"The object of this study was to investigate the ion exchange behavior of germanium in order to find a quantitative separation method applicable to the analysis of germanium in zinc ores.
Germanium had been predicted and described as eka-silicon by Mendeleeff, and was discovered by Winkler in 1886. The importance of the metal has increased very much since World War II because of its use as a semiconductor in diodes and transistors.
All commercial scale germanium is now produced as a by-product of base metal processing. Although the United States Bureau of Mines is conducting a program for the recovery of germanium from fly-ash and coal, germanium recovery from these sources does not appear commercially feasible at this time.
Since all analytical methods for the determination of germanium require a preliminary separation, it was thought worthwhile to seek a simple but quantitative method of separating germanium from lead, cadmium, and zinc, which are the metals occurring in germanium bearing zinc ores"--Introduction, page 1.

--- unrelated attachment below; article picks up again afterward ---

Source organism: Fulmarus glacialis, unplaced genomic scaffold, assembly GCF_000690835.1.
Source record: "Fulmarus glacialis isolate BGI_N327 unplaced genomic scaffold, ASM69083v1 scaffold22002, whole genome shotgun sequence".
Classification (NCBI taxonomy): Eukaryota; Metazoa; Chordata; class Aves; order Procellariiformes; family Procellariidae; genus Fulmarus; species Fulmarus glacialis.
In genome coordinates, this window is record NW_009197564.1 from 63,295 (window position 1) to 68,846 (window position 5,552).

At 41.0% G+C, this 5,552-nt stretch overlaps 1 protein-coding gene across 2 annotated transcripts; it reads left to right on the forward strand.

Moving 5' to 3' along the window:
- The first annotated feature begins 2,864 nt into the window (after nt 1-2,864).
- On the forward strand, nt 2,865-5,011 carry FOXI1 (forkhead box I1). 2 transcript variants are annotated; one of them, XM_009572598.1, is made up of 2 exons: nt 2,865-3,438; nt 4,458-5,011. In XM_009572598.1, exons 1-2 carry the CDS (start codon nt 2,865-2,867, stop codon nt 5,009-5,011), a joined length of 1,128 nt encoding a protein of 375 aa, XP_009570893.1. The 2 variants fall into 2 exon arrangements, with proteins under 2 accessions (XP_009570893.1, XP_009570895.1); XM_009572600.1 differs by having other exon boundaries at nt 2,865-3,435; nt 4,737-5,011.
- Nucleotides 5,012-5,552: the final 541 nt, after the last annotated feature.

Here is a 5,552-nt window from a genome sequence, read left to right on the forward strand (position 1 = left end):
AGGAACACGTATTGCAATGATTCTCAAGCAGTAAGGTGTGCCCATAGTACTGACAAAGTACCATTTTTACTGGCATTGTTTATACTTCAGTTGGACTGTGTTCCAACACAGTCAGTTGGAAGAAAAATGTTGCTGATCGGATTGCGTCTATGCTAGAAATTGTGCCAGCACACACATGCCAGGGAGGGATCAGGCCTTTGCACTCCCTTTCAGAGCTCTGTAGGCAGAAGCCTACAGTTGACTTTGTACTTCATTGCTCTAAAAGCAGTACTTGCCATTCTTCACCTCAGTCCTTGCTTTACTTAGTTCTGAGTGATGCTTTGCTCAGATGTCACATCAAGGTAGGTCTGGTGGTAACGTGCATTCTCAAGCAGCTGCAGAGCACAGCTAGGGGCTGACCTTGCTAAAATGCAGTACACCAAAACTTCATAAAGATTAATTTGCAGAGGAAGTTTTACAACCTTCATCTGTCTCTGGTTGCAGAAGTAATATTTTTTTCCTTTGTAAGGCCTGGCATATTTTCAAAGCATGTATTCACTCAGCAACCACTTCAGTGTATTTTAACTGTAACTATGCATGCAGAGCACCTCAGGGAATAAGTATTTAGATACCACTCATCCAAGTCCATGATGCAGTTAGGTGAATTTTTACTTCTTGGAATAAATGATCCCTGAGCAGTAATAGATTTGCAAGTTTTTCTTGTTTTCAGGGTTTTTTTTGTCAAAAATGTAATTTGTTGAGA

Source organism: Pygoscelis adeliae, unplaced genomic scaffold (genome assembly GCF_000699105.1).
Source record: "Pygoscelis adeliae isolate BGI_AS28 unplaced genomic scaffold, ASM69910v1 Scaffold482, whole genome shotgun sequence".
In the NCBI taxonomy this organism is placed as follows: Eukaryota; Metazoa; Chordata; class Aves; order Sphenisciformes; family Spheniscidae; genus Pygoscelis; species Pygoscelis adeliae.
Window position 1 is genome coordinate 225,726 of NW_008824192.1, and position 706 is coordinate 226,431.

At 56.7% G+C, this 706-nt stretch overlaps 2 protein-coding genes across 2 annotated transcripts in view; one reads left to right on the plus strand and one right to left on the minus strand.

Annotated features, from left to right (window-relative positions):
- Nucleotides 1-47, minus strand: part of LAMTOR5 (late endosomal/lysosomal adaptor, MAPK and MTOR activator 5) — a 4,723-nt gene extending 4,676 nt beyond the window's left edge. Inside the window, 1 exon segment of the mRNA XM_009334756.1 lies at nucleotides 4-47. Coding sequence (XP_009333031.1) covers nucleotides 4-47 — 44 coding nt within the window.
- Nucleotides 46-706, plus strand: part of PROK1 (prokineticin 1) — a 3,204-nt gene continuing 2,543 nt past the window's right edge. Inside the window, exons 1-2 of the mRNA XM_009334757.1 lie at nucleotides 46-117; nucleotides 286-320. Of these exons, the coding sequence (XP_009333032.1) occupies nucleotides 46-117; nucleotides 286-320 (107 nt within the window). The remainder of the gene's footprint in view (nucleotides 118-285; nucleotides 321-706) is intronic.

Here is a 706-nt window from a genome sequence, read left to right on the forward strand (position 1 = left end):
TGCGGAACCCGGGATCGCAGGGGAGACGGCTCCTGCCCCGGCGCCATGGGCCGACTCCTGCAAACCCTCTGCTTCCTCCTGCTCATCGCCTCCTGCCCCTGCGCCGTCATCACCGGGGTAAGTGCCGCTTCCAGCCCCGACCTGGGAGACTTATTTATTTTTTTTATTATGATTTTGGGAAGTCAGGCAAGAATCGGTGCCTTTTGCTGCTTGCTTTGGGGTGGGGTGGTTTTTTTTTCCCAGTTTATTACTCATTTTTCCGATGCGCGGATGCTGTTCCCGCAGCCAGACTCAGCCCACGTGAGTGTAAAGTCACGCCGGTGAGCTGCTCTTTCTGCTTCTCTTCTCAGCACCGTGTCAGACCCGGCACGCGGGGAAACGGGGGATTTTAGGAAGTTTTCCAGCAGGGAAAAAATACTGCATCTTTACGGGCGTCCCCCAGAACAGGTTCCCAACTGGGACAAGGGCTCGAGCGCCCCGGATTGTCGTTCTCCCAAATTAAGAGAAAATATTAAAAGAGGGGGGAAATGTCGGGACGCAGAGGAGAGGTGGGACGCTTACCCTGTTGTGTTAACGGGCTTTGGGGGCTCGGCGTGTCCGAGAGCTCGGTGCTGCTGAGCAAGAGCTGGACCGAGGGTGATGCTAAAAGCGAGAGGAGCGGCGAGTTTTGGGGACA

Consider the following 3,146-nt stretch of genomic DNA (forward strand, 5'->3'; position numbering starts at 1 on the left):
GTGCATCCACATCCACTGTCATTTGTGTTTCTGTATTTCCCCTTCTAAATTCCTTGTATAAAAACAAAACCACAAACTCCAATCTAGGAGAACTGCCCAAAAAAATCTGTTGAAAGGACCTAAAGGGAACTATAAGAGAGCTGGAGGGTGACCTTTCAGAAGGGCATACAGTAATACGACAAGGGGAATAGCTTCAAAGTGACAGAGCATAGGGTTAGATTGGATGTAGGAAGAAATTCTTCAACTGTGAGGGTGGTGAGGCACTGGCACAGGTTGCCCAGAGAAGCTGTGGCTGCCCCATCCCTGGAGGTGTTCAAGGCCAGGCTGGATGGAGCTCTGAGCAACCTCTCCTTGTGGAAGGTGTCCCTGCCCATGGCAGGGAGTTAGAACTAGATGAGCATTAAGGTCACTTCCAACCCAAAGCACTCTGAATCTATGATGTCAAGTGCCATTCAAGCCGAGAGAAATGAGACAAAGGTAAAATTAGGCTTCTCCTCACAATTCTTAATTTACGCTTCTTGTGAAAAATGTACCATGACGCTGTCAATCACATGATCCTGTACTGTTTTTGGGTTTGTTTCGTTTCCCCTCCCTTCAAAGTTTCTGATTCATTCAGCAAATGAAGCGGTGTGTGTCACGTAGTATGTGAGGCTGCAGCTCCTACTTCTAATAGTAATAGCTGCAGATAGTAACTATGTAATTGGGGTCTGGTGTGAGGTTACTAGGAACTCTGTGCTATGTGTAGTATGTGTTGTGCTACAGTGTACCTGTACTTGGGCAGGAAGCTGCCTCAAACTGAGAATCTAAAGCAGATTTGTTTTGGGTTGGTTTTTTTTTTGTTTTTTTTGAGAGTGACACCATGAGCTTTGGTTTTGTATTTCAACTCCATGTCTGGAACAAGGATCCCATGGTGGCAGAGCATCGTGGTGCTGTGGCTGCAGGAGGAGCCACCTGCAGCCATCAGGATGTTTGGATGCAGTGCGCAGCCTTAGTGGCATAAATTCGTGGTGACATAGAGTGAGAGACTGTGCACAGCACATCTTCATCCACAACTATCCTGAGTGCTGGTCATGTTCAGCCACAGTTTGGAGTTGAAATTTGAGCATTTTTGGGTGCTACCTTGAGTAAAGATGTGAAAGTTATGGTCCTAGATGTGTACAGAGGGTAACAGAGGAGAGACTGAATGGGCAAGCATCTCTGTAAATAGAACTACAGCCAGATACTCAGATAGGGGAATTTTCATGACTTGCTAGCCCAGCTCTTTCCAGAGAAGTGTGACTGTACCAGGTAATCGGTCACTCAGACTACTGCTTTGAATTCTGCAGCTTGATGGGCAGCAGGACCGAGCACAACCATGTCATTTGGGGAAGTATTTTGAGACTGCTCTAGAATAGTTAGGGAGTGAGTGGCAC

Webb, William H.
Russell, Robert R.
Carroll, William R.
Kassner, James L.
M.S. in Chemistry
Missouri School of Mines and Metallurgy
v, 47 pages
© 1962 Myra Sue Anderson, All rights reserved.
Thesis - Open Access
Library of Congress Subject Headings
Germanium compounds -- Separation
Germanium -- Analysis
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Electronic OCLC #
Link to Catalog Record
Anderson, Myra Sue, "The separation of germanium from lead, cadmium, and zinc by ion exchange" (1962). Masters Theses. 2730.